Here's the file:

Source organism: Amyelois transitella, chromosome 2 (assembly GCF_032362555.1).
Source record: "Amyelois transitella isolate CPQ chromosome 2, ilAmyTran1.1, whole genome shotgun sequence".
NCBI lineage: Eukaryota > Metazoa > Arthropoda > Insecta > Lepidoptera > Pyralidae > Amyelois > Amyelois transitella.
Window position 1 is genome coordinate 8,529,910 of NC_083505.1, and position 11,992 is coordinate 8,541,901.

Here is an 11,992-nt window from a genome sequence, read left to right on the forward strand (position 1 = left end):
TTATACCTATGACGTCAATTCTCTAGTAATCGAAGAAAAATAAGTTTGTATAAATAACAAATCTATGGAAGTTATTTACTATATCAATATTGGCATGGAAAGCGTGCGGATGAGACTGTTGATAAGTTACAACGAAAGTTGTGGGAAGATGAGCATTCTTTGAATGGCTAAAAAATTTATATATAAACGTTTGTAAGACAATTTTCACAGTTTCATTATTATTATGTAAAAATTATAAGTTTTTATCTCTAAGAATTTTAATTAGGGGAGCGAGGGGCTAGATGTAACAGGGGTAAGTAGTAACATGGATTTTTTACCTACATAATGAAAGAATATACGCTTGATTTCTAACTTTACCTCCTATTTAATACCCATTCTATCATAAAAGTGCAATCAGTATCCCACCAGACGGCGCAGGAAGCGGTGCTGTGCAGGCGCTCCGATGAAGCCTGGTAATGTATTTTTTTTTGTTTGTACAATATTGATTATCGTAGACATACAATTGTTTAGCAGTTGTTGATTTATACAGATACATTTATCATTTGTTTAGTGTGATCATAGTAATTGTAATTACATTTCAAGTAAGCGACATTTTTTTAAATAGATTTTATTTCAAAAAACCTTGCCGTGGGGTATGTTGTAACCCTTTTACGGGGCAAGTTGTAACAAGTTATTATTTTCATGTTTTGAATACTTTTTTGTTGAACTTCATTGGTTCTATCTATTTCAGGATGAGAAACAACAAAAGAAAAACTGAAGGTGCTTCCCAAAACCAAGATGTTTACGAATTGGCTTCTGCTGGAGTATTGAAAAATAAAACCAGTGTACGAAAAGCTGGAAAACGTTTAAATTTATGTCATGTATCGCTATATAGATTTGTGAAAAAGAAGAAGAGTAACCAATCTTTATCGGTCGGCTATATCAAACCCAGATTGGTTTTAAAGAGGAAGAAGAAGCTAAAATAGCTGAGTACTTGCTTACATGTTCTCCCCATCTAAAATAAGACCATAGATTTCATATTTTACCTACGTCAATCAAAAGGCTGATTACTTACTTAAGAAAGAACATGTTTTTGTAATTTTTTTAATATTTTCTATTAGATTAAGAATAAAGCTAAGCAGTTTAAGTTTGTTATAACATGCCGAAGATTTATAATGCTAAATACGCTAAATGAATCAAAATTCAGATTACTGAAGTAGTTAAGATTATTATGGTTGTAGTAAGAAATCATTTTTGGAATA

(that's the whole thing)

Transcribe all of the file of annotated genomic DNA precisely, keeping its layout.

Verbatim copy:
Source organism: Amyelois transitella, chromosome 2 (assembly GCF_032362555.1).
Source record: "Amyelois transitella isolate CPQ chromosome 2, ilAmyTran1.1, whole genome shotgun sequence".
NCBI lineage: Eukaryota > Metazoa > Arthropoda > Insecta > Lepidoptera > Pyralidae > Amyelois > Amyelois transitella.
Window position 1 is genome coordinate 8,529,910 of NC_083505.1, and position 11,992 is coordinate 8,541,901.

Here is an 11,992-nt window from a genome sequence, read left to right on the forward strand (position 1 = left end):
TTATACCTATGACGTCAATTCTCTAGTAATCGAAGAAAAATAAGTTTGTATAAATAACAAATCTATGGAAGTTATTTACTATATCAATATTGGCATGGAAAGCGTGCGGATGAGACTGTTGATAAGTTACAACGAAAGTTGTGGGAAGATGAGCATTCTTTGAATGGCTAAAAAATTTATATATAAACGTTTGTAAGACAATTTTCACAGTTTCATTATTATTATGTAAAAATTATAAGTTTTTATCTCTAAGAATTTTAATTAGGGGAGCGAGGGGCTAGATGTAACAGGGGTAAGTAGTAACATGGATTTTTTACCTACATAATGAAAGAATATACGCTTGATTTCTAACTTTACCTCCTATTTAATACCCATTCTATCATAAAAGTGCAATCAGTATCCCACCAGACGGCGCAGGAAGCGGTGCTGTGCAGGCGCTCCGATGAAGCCTGGTAATGTATTTTTTTTTGTTTGTACAATATTGATTATCGTAGACATACAATTGTTTAGCAGTTGTTGATTTATACAGATACATTTATCATTTGTTTAGTGTGATCATAGTAATTGTAATTACATTTCAAGTAAGCGACATTTTTTTAAATAGATTTTATTTCAAAAAACCTTGCCGTGGGGTATGTTGTAACCCTTTTACGGGGCAAGTTGTAACAAGTTATTATTTTCATGTTTTGAATACTTTTTTGTTGAACTTCATTGGTTCTATCTATTTCAGGATGAGAAACAACAAAAGAAAAACTGAAGGTGCTTCCCAAAACCAAGATGTTTACGAATTGGCTTCTGCTGGAGTATTGAAAAATAAAACCAGTGTACGAAAAGCTGGAAAACGTTTAAATTTATGTCATGTATCGCTATATAGATTTGTGAAAAAGAAGAAGAGTAACCAATCTTTATCGGTCGGCTATATCAAACCCAGATTGGTTTTAAAGAGGAAGAAGAAGCTAAAATAGCTGAGTACTTGCTTACATGTTCTCCCCATCTAAAATAAGACCATAGATTTCATATTTTACCTACGTCAATCAAAAGGCTGATTACTTACTTAAGAAAGAACATGTTTTTGTAATTTTTTTAATATTTTCTATTAGATTAAGAATAAAGCTAAGCAGTTTAAGTTTGTTATAACATGCCGAAGATTTATAATGCTAAATACGCTAAATGAATCAAAATTCAGATTACTGAAGTAGTTAAGATTATTATGGTTGTAGTAAGAAATCATTTTTGGAATA